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Could anyone help me how to implement the Jquery Progress Spinner with ASP.NET MVC on button click, please

Thankyou in advance.

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up vote 1 down vote accepted
beforeSend(jqXHR, settings)
     //append spinner image to some html element
    //manipulate data
Complete:(jqXHR, textStatus)
    //Remove spinner from the page
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thanks muhammad, i will try to implement your suggestion and see how it goes. – Nil Pun Apr 15 '11 at 0:20

I ended up using these great resources:


Easy and simple.

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Not great resources, but useful. The 2nd link generates an animated GIF. – RaoulRubin May 23 '12 at 17:07

So I found this question which is exactly what I was looking for, but I didn't like the concept of the official answer...why? Well using AJAX to submit the Form is nice but you lose the power of ASP MVC and his concept of returning a @model to the View and by using AJAX you'll also have to change a lot of code to return AJAX/JSON response (changing return of ActionResult to JsonResult, etc...) inside the Controller. I didn't want to lose the output of ActionResult with return View(model) as it comes very handy (especially with the jQuery Validation hooked to the model)... So I came up with using the following instead:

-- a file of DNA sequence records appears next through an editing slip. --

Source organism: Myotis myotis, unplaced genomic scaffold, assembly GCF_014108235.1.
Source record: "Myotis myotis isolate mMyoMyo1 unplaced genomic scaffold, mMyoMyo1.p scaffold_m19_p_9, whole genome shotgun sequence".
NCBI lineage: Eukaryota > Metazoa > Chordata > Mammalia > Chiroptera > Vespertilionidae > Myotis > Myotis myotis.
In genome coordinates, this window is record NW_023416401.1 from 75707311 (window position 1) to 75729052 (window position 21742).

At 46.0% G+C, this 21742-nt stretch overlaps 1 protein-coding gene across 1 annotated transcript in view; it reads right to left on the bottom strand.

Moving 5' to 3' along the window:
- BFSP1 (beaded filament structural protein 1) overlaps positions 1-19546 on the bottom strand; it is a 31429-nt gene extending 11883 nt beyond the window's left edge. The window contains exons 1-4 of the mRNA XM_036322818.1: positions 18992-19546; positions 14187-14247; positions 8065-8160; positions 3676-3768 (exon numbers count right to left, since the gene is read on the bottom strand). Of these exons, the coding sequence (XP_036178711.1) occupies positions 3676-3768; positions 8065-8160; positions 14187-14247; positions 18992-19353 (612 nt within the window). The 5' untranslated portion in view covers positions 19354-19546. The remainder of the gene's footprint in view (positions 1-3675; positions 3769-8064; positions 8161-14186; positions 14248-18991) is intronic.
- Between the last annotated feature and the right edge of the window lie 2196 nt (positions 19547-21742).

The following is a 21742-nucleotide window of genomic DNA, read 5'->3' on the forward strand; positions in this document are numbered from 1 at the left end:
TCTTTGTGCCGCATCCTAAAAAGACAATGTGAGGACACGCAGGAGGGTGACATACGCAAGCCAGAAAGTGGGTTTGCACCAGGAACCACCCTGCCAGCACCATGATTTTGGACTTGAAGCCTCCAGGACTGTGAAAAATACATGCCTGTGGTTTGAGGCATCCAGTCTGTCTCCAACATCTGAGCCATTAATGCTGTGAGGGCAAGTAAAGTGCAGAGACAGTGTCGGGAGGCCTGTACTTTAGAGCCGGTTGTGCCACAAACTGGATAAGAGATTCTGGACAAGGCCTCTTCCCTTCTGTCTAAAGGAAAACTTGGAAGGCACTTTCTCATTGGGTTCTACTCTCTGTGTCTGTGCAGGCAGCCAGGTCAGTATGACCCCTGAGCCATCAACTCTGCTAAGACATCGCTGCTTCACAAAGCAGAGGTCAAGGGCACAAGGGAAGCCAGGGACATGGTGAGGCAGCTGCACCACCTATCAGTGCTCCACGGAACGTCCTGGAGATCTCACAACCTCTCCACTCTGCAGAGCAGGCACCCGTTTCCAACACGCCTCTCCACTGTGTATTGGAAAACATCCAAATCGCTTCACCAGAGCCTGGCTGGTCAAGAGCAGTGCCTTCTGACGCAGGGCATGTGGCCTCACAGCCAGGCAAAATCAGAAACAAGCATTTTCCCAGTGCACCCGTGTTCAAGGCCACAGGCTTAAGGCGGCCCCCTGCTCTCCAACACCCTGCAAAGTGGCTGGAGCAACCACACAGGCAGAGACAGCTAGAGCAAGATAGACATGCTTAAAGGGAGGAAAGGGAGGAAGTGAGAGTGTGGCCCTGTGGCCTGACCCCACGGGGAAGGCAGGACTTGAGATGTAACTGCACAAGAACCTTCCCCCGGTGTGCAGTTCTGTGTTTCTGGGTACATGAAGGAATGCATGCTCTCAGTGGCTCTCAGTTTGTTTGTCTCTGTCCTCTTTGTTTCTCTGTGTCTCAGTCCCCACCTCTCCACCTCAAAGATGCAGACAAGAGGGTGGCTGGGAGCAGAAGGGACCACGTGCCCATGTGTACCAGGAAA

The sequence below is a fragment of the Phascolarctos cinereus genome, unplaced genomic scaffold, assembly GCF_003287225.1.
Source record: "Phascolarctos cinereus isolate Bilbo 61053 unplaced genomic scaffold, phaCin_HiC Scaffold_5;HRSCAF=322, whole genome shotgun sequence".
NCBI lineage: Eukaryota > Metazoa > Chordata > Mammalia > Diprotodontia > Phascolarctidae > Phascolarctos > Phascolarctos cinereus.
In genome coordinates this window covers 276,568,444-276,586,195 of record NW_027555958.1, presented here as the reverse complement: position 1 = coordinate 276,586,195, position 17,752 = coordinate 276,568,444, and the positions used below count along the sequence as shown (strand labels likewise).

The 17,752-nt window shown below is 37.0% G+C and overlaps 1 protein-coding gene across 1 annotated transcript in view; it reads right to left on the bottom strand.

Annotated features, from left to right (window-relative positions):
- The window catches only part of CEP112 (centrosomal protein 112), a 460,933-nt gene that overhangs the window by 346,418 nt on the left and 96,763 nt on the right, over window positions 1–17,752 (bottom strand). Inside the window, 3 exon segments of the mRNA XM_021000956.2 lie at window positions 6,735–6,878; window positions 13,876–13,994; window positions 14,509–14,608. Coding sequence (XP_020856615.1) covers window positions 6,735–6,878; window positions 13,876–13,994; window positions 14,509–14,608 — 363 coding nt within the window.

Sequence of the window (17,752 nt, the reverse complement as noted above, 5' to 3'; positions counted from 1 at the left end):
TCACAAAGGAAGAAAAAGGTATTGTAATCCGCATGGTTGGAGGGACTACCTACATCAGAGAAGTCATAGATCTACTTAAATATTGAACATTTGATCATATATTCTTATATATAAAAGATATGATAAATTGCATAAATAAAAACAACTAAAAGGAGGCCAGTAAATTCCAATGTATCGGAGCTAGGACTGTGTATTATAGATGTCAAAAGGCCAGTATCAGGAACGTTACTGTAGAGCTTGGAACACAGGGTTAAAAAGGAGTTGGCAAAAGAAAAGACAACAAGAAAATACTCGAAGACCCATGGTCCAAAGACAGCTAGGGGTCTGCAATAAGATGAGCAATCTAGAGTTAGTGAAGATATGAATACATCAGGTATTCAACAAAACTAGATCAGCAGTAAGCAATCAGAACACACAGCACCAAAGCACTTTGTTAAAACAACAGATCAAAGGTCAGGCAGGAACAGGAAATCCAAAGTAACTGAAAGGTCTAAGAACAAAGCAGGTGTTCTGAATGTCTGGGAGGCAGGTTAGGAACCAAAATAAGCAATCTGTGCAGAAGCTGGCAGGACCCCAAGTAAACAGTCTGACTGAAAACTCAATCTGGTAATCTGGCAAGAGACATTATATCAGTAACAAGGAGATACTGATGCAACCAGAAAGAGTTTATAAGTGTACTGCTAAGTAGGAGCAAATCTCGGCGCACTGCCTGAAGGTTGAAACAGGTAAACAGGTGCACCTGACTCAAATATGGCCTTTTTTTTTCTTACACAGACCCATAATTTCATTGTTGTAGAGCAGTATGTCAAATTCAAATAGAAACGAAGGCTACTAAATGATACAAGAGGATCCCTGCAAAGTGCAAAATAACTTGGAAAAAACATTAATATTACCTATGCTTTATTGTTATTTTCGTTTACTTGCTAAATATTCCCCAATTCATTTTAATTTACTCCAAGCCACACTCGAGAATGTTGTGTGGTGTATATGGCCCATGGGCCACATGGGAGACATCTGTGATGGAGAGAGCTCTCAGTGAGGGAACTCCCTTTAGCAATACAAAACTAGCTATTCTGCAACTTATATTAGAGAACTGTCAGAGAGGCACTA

@using (Html.BeginForm()) {

    <div class="form-group">
        <button id="saveBtn" type="submit" class="btn btn-primary">Save</button>
        @Html.ActionLink("Back to List", "Index")

@section Scripts {
    <!-- jQuery ASP Validation -->

    <script type="text/javascript">
        $(document).ready(function () {
            // clear error summary from inside our global variable (defined in _layout view)
            window.App.errorSummary = {};

            // Attach click handler to the submit button
            // from there, attach a spinner but only if no error summary are showing
            $('#saveBtn').click(function () {
                // has to be inside a timer else it would be triggered too late
                setTimeout(function () {
                    if (window.App.errorSummary.numberOfInvalids < 1) {
                        // your spinner here... in my case spinner.js
                }, 50);

and you also have to extend the jQuery Validator object but is preferable to extend it inside your _Layout View, and from there my code looks like this:

window.App = {
    baseUrlArea: '@((ViewContext.RouteData.Values["area"] == null) ? "" : ViewContext.RouteData.Values["area"])',
    baseUrl: '@Url.Content("~/")',
    language: '@((ViewContext.RouteData.Values["language"] == null) ? "en" : ViewContext.RouteData.Values["language"])',
    controller: '@ViewContext.RouteData.Values["controller"]',
    action: '@ViewContext.RouteData.Values["action"]',
    errorSummary: {}

$(document).ready(function () {
    // extend the jquery validator object to keep track of error summary